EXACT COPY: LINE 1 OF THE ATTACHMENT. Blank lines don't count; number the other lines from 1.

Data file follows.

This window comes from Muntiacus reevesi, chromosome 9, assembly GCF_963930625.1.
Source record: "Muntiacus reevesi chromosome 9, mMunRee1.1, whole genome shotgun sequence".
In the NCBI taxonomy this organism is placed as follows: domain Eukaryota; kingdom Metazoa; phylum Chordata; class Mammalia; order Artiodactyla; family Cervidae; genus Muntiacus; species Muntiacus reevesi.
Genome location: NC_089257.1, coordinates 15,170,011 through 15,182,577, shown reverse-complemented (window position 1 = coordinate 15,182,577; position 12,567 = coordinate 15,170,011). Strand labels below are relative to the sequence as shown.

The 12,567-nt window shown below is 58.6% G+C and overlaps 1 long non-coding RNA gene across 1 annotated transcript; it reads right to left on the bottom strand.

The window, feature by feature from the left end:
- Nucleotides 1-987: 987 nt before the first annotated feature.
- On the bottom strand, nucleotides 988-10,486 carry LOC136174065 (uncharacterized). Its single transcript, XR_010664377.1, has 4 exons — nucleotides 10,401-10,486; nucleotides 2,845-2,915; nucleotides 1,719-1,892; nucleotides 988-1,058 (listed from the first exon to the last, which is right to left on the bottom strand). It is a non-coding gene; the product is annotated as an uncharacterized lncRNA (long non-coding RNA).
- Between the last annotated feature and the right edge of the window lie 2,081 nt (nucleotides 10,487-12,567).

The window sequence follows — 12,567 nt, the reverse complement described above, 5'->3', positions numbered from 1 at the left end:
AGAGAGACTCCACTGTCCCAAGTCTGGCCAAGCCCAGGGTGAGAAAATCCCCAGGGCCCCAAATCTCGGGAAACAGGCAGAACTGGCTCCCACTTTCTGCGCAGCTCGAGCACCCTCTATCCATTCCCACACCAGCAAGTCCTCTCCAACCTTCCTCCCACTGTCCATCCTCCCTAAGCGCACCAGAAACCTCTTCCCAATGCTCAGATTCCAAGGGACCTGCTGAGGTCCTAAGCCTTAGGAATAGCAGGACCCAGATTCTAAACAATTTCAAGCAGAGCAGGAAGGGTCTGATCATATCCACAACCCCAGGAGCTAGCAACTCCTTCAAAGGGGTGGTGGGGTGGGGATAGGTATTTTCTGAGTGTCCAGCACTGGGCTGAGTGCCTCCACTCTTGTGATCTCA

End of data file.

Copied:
This window comes from Muntiacus reevesi, chromosome 9, assembly GCF_963930625.1.